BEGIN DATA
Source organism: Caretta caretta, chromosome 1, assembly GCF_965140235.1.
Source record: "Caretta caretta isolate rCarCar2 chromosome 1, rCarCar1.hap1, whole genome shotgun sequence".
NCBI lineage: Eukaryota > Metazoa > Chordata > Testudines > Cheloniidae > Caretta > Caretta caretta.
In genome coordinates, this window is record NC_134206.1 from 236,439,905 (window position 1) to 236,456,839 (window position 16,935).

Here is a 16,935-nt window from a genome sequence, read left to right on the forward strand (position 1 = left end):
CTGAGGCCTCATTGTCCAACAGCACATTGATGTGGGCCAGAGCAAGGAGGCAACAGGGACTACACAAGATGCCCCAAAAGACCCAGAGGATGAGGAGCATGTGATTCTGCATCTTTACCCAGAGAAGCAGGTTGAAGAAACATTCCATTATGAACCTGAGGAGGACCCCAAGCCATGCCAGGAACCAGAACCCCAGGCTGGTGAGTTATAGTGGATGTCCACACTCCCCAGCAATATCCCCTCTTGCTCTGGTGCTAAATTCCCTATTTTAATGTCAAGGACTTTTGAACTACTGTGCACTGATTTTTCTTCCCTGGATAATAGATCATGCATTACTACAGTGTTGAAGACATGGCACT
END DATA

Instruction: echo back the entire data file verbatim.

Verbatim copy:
Source organism: Caretta caretta, chromosome 1, assembly GCF_965140235.1.
Source record: "Caretta caretta isolate rCarCar2 chromosome 1, rCarCar1.hap1, whole genome shotgun sequence".
NCBI lineage: Eukaryota > Metazoa > Chordata > Testudines > Cheloniidae > Caretta > Caretta caretta.
In genome coordinates, this window is record NC_134206.1 from 236,439,905 (window position 1) to 236,456,839 (window position 16,935).

Here is a 16,935-nt window from a genome sequence, read left to right on the forward strand (position 1 = left end):
CTGAGGCCTCATTGTCCAACAGCACATTGATGTGGGCCAGAGCAAGGAGGCAACAGGGACTACACAAGATGCCCCAAAAGACCCAGAGGATGAGGAGCATGTGATTCTGCATCTTTACCCAGAGAAGCAGGTTGAAGAAACATTCCATTATGAACCTGAGGAGGACCCCAAGCCATGCCAGGAACCAGAACCCCAGGCTGGTGAGTTATAGTGGATGTCCACACTCCCCAGCAATATCCCCTCTTGCTCTGGTGCTAAATTCCCTATTTTAATGTCAAGGACTTTTGAACTACTGTGCACTGATTTTTCTTCCCTGGATAATAGATCATGCATTACTACAGTGTTGAAGACATGGCACT